It’s no secret that conflict is a big draw. There is a reason reality television is still with us, defying all logic, and that’s because some people enjoy watching others fight, argue, backstab, etc.
It’s why when your favorite television couple finally gets together after all those obstacles, they either find new obstacles or you become bored with their happy lives.
Newspapers and television know it. If we post a nice feature on a person doing great things for the community, and one of someone doing terrible things, the not-so-nice story will get far more engagement on social media.
Talk radio and cable news shows are built on conflict. So are blogs. “Look at the terrible things they are doing to us now,” will help drive ratings, and clicks.
It seems a lot of people just want to be angry at others. Problem is, it’s hurting our country. There is a reason Vladimir Putin bought social media ads that tried to fan the flames of the culture war. He does not want us united, he wants us fighting among ourselves.
We don’t mean to minimize some serious issues that people are passionate about. It is right to debate those and take a stand. But some issues were manufactured, perhaps to get those ratings or to further drive Americans apart.
The “War on Christmas” is one of those causes. Luckily, it seems many Americans see through this.
YourStorageFidner.com conducted a survey asking 2,000 U.S. residents what was the message they sent out on their holiday greeting cards. By a two-to-one margin, it was Merry Christmas (60.4 percent). Happy Holidays came in with 27.9 percent.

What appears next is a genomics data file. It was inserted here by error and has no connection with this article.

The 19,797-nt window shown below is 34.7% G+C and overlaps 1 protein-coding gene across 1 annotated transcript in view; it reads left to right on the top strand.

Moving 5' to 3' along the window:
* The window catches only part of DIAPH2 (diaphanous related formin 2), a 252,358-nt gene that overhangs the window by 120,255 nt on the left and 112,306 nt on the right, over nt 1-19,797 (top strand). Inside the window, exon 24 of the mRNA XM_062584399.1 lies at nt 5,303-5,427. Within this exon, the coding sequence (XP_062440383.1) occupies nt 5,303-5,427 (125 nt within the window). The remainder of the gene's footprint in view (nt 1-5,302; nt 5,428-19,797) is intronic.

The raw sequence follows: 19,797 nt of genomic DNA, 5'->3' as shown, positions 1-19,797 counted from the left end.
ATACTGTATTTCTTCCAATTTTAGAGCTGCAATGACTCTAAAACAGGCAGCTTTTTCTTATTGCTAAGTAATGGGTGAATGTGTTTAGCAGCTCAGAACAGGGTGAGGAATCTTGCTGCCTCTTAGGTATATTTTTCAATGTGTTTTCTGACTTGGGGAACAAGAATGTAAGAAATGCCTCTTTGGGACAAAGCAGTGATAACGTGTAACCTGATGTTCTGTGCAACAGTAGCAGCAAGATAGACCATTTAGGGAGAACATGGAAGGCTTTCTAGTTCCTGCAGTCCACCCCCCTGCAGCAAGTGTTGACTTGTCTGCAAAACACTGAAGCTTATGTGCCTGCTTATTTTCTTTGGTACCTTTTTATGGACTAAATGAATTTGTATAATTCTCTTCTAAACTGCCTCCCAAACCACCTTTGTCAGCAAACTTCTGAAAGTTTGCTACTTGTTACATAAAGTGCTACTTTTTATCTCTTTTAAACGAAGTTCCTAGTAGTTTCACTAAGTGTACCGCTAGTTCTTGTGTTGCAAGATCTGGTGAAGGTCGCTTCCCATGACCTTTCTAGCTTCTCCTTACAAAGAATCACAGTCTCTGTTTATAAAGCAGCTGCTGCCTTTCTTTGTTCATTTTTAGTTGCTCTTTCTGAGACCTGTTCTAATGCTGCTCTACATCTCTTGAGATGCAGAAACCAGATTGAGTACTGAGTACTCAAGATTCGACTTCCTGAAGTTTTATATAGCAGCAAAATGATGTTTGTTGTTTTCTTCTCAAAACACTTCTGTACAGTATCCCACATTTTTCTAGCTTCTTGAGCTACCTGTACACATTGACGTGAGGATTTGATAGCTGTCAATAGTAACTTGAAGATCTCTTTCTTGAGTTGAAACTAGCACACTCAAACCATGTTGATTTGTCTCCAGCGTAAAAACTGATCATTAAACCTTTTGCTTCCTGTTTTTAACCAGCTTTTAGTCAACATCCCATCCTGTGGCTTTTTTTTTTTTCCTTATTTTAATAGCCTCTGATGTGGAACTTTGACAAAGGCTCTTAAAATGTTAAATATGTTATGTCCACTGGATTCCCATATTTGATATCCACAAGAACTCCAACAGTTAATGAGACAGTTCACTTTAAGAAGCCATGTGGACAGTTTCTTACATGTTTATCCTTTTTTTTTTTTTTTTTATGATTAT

President Obama did say “Merry Christmas,” many times, and there is video of him saying it over and over and over easily found on the web.
No one is trying to demean Christmas. We have Christmas lights all over town. No one protests that.
When people choose to say Happy Holidays, they are just trying to be inclusive, or perhaps they don’t want to assume what religion you follow. It says we live in a diverse country comprised of many different people and beliefs, and we respect all of them. So whatever your beliefs, hope you have a terrific holiday filled with joy.
There’s no reason to take offense to that.
Saying Happy Holidays is a lot easier than saying Happy Hanukkah, Joyous Kwanzaa, Blissful Bodhi Day, Festive Festivus, Blessed Ramadan, Good Winter Solstice, Joyful Canadian Boxing Day, Cheerful Maunajiyaras, Wonderful Festival of Lights, Wonderful Tet, Happy New Year and Merry Christmas every time you meet someone on the street.
Let’s embrace the spirit of the season, show respect for one another and everyone’s beliefs, and declare the War on Christmas is over, and we all win.